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Mutual Daily Mutterings

Quote of the day…

I’m afraid of a world run by adults who were never spanked as kids…and got trophies for participating…” – Anonymous

 

“Chow time…”

Source: www.hedgeye.com

The satirical world…

Source: www.theweek.com

 

Overview – “moderately constructive ahead of tonight’s FOMC…”

  • Sentiment across risk assets overnight was on the buoyant side, albeit gains were muted.  What seemed to garner some traction on the sentiment front was Chinese activity data, which indicated that momentum had picked up amongst Chinese consumers. Even more inspiring for the bulls, the industrial sector has moved beyond ‘recovery’ mode and into ‘capitalism works’ mode with YTD growth now up +0.4%.
  • Again, no progress on the next round of US fiscal support packages – is it too presumptive to assume one will actually arrive?  Either way, the lack of progress has hardly moved the dial, i.e. its sooo last month darling!  Markets also didn’t really give a care for any other news flow or data, probably because they have their loved-up goo-goo eyes locked firmly on tonight’s FOMC meeting.  Slightly weaker than expected US industrial production was also largely ignored and the World Trade Organisation (‘WTO’) ruling that put the US in the naughty corner for violating trade rules was shrugged off.
  • Bonds were mixed, US Treasuries were largely unchanged, which is generally normal ahead of an FOMC meeting.  A dovish stance is expected from J Powell and the accommodative bunch after saying earlier in August that it will shift to a more relaxed approach on inflation.  Central bank largesse is buttressing sentiment in the face of risks from the lingering pandemic, the US presidential election…and to some extent the possibility of a no-deal Brexit.  Credit firm again, just doing its thing.
  • Trade specifics… the World Trade Organisation pulled the chair out from under Trump’s main justification for his trade war against China, saying his 2018 tariffs violated international rules.  Trumpites need not fear, the belligerent one can effectively veto the decision by lodging an appeal — and the US has frozen the WTO’s appellate system.  No impact on the phase one trade deal with China apparently, but rest assured the Chinese Ministry of Commerce was upright with the golf-clap, applauded the ruling.
  • US Presidential Election update…it’s less than fiddy days away now, scheduled for November 3 (yes, that’s Melbourne Cup Day).  According to polls quoted by Bloomberg Biden is in the lead with 50.0%, while Trumps is lagging on 42.9%.  SportsBet odds reflect a similar scenario with Biden at $1.80 to win the new shiny office, while Trump is at $2.00.  Odds for the ‘popular’ vote are more skewed, $1.20 for Biden and $4.00 for Trump.  In his 2016 election victory Trump actually lost the popular vote (46%), but claimed the electoral vote (56%).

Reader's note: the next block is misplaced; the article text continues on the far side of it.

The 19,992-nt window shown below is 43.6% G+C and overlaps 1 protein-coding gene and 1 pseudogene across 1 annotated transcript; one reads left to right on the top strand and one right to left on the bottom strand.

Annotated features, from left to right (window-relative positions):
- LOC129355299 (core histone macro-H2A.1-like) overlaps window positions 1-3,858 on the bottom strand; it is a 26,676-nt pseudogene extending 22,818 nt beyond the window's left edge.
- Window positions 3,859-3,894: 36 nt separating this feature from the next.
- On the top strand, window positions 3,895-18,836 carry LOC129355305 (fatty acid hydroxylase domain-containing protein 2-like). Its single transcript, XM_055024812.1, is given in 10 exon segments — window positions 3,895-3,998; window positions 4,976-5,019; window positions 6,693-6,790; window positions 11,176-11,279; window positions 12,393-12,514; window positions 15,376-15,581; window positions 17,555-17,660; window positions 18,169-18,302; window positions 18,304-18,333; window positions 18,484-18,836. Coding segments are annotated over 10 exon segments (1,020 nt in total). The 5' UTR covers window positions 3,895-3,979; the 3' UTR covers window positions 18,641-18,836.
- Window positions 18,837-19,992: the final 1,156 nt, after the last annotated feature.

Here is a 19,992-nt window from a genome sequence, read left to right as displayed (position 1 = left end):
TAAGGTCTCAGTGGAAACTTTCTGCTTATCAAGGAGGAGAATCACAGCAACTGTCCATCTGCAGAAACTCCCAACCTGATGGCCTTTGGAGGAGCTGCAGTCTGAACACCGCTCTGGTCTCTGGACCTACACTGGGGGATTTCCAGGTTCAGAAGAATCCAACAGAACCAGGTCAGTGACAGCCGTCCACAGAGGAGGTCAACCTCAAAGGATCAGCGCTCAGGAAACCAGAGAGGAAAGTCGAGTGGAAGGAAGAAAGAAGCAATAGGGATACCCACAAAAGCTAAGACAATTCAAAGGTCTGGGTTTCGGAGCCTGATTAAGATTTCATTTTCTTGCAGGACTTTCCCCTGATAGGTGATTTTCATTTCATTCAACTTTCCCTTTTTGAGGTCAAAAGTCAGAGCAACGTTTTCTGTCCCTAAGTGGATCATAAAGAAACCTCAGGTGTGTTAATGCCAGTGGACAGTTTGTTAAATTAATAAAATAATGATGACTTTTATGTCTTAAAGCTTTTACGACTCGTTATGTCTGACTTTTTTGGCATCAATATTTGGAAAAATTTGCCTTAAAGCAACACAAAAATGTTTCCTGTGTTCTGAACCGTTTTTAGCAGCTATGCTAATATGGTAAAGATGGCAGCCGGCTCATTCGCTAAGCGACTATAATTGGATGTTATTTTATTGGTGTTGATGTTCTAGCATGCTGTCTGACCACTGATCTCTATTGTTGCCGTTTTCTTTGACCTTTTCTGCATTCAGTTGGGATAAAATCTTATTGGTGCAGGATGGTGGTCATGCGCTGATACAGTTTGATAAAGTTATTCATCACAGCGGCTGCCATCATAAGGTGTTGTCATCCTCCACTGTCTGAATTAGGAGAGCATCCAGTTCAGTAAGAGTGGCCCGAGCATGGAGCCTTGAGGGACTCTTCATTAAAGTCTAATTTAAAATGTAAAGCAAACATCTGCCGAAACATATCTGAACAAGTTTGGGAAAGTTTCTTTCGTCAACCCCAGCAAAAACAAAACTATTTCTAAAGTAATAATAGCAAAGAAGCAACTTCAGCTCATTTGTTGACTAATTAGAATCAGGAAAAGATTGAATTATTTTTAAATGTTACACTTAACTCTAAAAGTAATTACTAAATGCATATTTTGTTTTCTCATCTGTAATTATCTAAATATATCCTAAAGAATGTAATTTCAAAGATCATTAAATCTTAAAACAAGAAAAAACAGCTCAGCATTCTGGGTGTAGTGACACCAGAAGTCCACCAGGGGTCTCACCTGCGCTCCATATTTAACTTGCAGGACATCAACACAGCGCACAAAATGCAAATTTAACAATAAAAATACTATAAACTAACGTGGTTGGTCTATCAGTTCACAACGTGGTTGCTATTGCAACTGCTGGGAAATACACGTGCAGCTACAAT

Credit – “limited scope for meaningful gains, but carry the main drawcard…”

  • The relatively aggressive run of primary issuance continues.  US IG saw another $9.2bn priced across eight borrowers.  New issue conceptions were a faction negative (which is reflective of strong conditions), while books were 3.5x covered.  Spreads compressed ↓29 bps from launch to final pricing.  Secondary spreads were firm in the IG space, some very modest widening in HY.  In EU IG markets, MTD issuance surpassed €100bn with another €9.5bn added overnight (five borrowers).  Again, average deal metrics were strong with books 3.5x covered and spread compression of ↓19 bps.
  • Local markets remain constructive, albeit on subdued volumes – everyone is hording what they have. The scope for capital gains (via spread compression) has shrunk, especially in the FRN space.  Also considering likely asymmetric outlook for bond yields.  Carry will be the main value add over the near term.  Some of the more aggressive alpha-types in the market would scoff at carry dominating their attribution stats, but in a low-yield, tight (ish) spread world, it’s the main game in town.  There are some pockets offering greater scope for tightening, i.e. the hitherto leper sectors, such as REITS, airports etc, but a lot needs to go right.  FRN’s are our preferred sandbox for now.  No change to major bank senior or tier 2 spreads of note.
  • Prevailing theme: while volatility has stepped up a notch ahead of the next potential systemic pot-hole, the US election, spreads have held fast.  Given the continued accommodative policy backdrop, and supportive technicals, any pull back (widening) in spreads should be modest.  Narrowing the focus, the key source of fundamental risks for us is mortgage deferrals and the tapering of the JobKeeper program…still a very murky outlook on bank asset quality.

Stocks – “crowded trades…”

  • Nothing really insightful to add here, just one of those days where the words don’t come.  So, a snippet from Bloomberg instead…”tech stocks are the world’s most crowded trade, say fund managers overseeing $601bn, fuelling fears of a bubble.  Investors surveyed by BofA have never been so unanimous, with 80% of participants citing long US tech, up from 59% in August. Among the biggest tail risks, concerns about a tech bubble ranked behind only a resurgence in COVID.  The survey was conducted in the week through Sept. 10.”